Government may invest but schools must give it
AWARENESS OF the Holocaust among English schoolchildren has grown since it became a compulsory part of the national history curriculum in 1991. Most recognise the term and associate it with the mass murder of Jews in the Second World War.
By the time they enter the fourth year of secondary school, 85 per cent of children will have been taught about the Holocaust, according to the survey published last month by University College London’s Centre for Holocaust Education. Most think it is important and want to know more.
But the report also documents widespread “gaps, confusions and significant inaccuracies” in their knowledge. “Most students who have studied the Holocaust at school do not have a clear understanding of some of its most fundamental aspects,” it stated.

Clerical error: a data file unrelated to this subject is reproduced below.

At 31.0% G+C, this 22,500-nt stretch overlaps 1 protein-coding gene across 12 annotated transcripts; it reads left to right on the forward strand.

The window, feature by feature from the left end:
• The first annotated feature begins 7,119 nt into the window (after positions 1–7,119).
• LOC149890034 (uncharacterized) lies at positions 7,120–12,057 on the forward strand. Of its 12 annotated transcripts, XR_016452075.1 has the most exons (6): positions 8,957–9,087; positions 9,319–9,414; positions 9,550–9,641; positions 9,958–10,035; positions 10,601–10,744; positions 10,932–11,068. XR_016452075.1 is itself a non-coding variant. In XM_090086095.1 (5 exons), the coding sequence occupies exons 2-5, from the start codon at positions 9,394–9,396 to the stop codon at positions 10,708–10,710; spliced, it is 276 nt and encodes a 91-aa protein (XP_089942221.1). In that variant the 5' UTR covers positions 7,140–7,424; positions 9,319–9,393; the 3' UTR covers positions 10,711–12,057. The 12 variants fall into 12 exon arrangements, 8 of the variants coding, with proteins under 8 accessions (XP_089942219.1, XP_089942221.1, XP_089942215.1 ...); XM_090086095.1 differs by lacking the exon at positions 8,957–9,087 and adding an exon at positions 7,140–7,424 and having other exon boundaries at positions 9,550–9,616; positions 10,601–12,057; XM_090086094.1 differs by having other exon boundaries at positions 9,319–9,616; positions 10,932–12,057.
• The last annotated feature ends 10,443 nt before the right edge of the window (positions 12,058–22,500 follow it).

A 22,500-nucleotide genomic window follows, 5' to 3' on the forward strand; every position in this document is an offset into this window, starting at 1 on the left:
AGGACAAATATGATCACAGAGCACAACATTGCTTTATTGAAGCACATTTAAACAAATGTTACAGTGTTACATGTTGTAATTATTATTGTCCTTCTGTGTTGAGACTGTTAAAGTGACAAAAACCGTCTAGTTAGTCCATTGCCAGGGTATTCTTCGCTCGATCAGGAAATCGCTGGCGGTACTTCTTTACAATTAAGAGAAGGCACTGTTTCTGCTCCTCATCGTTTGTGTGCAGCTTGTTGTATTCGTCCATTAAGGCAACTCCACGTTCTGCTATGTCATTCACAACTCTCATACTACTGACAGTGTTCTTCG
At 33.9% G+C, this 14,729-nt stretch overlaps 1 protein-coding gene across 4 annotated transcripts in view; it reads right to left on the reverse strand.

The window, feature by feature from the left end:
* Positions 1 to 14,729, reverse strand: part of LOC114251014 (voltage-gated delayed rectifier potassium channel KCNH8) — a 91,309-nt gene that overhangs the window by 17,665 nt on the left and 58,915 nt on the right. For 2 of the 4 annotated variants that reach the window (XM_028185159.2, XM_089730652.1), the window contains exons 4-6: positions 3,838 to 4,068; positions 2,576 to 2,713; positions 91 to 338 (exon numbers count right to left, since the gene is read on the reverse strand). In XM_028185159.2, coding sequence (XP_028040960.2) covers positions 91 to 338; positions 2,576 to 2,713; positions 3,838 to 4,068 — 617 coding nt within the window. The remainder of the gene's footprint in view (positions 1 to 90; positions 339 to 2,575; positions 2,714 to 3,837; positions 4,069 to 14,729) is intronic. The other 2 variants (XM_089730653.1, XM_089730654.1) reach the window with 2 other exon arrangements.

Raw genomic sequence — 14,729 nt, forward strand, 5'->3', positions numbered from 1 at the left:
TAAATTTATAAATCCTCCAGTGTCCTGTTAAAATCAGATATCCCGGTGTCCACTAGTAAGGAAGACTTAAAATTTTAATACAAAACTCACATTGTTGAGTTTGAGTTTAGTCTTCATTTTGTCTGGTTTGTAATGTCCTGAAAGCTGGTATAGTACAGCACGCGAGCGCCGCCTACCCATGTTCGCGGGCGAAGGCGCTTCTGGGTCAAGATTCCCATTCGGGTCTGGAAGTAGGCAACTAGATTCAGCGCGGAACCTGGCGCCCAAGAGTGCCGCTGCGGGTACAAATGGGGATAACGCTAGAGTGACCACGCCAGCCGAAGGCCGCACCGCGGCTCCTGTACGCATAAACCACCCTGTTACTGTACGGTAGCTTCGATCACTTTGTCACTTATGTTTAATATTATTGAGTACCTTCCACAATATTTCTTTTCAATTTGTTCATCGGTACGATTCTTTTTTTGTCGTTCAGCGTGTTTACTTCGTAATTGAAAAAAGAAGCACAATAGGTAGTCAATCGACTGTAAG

The most striking figure was that more than two-thirds could not say what the term “antisemitism” meant and only just over half could identify that the number of Jews who perished was six million. However, one should add that, whereas only 10 per cent of first years knew the meaning of antisemitism, that had climbed to three-quarters of those in their final year. Knowledge improves with age.
The authors argue that teaching about the Holocaust must go beyond using it as a vehicle to warn against the dangers of racism. If young people are to begin to understand how an advanced tech-